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Dystopian fiction is a genre of books which are speculative in nature and tend to focus on social and political structures. Their authors look into the future and say ‘what if’ the world turned out this way and write their story.
Take the book 1984 for example. George Orwell published this book in 1949 and it was written about the year 1984. Aldous Huxley published Brave New World in 1932 and it was written about the year 2052. These books were big reads for my English classes in junior high and high school. As a matter of fact, I read Orwell’s 1984 as a sophmore in high school in 1984. These books bring up lively discussions because we can compare what is written in the story to what actually happens in the future year the author was speculating about.
Selma’s Book Review
Type of Book
Bradbury struggled to learn in the traditional school lecture environment and only finished high school. He had a love of learning through reading and spent a lot of time doing just that at the Los Angeles Library. The original version of this story was published as The Fireman in the February 1951 edition of the science fiction magazine, Galaxy. Then Bradbury expanded and published it as the book Fahrenheit 451 on October 19, 1953. The title was changed from The Fireman to Fahrenheit 451 due to the fact that 451 degrees fahrenheit is the temperature in which paper would catch fire and burn.
According to Wikipedia, in 1979, there was a different version of this novel published to accommodate high school readers. It removed the swear words and changed a couple of scenes deemed inapropriate at the time. Bradbury demanded that his publisher remove this version from circulation, so in 1980, the original version of his book became available again.
Summary of the story
The story is set in an unspecified city in the year 1999. Firemen were now charged with burning things rather than putting fires out. People were not allowed to own books because the government didn’t want them to know anything other than what the government wanted them to. So, if a family was found to have books in their homes, the firemen would come and burn their houses down. Guy Montag was a fireman who felt that books were important. He winds up getting caught with some in his house because his wife turns him in to the authorities. After they burn his house to the ground, he flees the city and finds some like minded people who he reamins with as outlaws to society.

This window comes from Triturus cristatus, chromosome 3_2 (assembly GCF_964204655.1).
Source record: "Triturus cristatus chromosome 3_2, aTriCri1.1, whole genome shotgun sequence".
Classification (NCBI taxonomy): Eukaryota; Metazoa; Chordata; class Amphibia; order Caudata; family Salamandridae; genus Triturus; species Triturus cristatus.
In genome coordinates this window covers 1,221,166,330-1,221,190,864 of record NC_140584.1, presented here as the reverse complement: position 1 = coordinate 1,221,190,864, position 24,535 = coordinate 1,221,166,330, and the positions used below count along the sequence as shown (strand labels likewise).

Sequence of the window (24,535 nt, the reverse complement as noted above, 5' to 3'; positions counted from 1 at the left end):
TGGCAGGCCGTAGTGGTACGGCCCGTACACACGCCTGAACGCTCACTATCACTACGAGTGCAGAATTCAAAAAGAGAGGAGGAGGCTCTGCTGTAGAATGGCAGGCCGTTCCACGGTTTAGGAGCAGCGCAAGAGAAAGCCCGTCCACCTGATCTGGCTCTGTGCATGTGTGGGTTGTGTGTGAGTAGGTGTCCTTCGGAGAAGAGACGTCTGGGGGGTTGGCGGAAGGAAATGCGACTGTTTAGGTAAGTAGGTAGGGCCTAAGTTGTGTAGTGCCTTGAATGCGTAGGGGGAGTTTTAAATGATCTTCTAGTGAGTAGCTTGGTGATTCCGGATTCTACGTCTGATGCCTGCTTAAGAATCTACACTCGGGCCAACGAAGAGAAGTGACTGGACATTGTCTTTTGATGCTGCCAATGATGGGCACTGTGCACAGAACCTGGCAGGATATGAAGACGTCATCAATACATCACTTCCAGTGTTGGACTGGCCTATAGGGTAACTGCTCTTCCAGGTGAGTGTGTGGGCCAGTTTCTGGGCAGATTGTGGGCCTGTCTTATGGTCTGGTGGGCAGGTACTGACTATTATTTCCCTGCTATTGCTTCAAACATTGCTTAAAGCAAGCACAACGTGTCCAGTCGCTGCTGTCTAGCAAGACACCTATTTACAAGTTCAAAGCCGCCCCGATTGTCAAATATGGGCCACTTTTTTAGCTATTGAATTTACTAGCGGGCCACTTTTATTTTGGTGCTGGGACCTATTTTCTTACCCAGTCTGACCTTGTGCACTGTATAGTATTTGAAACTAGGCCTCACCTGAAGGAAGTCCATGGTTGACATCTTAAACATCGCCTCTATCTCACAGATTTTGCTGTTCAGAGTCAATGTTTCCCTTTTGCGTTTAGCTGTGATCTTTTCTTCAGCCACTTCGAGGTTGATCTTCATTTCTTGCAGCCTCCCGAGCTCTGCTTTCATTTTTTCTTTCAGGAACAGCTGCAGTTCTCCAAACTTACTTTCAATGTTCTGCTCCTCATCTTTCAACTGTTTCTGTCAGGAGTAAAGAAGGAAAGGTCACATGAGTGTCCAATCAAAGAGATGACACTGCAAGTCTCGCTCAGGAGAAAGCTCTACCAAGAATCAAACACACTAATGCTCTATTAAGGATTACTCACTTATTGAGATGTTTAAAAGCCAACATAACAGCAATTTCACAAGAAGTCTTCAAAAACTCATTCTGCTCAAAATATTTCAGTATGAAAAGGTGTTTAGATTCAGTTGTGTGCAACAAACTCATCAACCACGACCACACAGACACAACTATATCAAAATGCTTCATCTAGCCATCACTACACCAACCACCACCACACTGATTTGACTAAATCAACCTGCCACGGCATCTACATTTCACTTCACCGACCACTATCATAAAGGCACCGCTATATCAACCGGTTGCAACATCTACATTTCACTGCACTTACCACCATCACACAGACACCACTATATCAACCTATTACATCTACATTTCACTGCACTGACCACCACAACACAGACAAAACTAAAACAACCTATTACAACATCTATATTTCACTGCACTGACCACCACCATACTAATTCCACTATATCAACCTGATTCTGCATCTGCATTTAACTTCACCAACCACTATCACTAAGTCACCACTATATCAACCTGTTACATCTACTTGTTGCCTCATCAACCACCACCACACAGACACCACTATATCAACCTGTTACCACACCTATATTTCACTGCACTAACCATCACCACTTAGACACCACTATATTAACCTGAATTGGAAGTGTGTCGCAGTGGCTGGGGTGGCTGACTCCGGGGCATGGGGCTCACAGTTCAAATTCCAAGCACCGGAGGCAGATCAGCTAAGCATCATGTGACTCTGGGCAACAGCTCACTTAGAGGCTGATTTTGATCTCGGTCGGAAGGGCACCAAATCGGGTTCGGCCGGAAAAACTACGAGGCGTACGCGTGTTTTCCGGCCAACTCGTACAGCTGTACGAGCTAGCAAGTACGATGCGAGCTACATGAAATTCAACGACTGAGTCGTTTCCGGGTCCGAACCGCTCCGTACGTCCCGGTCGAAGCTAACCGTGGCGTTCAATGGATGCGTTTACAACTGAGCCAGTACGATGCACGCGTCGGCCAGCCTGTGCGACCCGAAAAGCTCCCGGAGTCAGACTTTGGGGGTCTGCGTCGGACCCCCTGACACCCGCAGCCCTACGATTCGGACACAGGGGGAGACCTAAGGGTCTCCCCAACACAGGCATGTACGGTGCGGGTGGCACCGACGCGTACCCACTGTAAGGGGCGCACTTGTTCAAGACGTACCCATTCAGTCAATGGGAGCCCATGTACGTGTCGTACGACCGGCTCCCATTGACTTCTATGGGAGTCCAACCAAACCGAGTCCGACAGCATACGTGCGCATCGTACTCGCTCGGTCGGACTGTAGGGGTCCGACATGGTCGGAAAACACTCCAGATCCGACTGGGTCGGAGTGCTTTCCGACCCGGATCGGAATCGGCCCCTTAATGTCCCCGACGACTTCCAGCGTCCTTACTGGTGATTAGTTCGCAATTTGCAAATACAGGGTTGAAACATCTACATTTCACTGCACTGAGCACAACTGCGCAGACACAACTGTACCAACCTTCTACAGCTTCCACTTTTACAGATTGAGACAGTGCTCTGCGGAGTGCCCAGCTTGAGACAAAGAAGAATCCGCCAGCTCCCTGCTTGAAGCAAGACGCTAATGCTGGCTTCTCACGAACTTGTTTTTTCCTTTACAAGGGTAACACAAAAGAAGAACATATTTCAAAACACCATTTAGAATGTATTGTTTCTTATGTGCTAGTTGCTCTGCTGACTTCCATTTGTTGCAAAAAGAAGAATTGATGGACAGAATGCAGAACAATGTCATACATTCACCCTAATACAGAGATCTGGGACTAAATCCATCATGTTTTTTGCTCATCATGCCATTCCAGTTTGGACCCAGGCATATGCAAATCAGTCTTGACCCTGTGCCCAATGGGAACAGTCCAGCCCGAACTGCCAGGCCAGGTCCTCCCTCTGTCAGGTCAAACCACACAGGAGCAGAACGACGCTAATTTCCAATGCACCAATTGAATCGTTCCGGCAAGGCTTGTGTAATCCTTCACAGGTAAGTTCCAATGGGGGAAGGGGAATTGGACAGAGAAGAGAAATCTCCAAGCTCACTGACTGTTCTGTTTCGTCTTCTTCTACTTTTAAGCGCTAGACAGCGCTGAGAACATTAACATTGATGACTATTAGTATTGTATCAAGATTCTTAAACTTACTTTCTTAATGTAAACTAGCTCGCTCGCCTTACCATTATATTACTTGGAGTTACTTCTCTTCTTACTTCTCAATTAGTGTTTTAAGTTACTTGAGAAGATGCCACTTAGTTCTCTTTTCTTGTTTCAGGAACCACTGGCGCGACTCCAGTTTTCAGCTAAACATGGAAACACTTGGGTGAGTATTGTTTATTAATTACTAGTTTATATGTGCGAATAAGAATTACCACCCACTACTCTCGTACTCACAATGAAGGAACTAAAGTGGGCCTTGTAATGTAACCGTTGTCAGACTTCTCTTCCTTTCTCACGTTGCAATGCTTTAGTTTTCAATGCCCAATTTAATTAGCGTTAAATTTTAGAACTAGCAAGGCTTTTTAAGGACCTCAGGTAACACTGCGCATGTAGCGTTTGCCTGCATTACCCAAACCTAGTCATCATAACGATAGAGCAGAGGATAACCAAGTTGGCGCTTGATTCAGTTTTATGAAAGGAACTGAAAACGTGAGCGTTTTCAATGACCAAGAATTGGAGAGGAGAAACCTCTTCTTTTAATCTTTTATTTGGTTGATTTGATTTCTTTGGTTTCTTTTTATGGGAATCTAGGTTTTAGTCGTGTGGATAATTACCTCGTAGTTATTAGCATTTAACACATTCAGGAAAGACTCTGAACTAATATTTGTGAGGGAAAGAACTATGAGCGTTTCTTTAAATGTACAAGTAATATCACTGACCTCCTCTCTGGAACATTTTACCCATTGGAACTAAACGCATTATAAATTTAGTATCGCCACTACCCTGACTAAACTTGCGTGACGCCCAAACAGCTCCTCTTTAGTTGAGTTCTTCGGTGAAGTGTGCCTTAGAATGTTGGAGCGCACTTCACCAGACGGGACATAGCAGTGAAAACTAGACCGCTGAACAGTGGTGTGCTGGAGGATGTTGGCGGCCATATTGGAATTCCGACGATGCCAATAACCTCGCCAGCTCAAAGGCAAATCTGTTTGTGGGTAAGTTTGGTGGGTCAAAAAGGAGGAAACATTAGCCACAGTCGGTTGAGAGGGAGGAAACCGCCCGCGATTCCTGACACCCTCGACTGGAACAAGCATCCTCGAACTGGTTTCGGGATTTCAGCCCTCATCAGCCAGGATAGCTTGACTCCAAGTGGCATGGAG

Reactions to the book
It was an engaging and thought provoking read for me. Getting caught up in the theme of dystopian fiction, I found it interesting to compare what Bradbury predicted would happen and where the world actually was in 1999. There have been book burnings in our history, and governments have tried to control their citizens by only giving them selected information to believe as being the way that things really are. So, some what Bradbury wrote about came true. But it did get me to think, what if it all came true? Let me know your thoughts in the comments below.
Abridged versions of books are created for younger readers to present the main story ideas and not focus on all of the details or some of the more sensitive subjects in detail. The fact that Bradbury’s publisher made and published a different version of this book for younger readers was interesting to me. I can maybe understand taking the swear words out, but don’t you wonder what other parts were taken out of the edited version?
Fahrenheit 451 it is still a popular read for high school english courses. I would recommend this book to young adult and adult readers.
If you are interested to learn more about the author, Ray Bradbury, here is a link Ray Bradbury – Author
If you are looking to purchase a copy, here is a link to it Fahrenheit 451
Currently, the popular dystopian books for young adult readers are The Hunger Games series by Suzanne Collins, The Maze Runner series by James Dashner, and Divergent triology by Veronica Roth. I wrote a review of The Maze Runner by James Dashner, be sure to check out it out by clicking on following link. The Maze Runner Book Review
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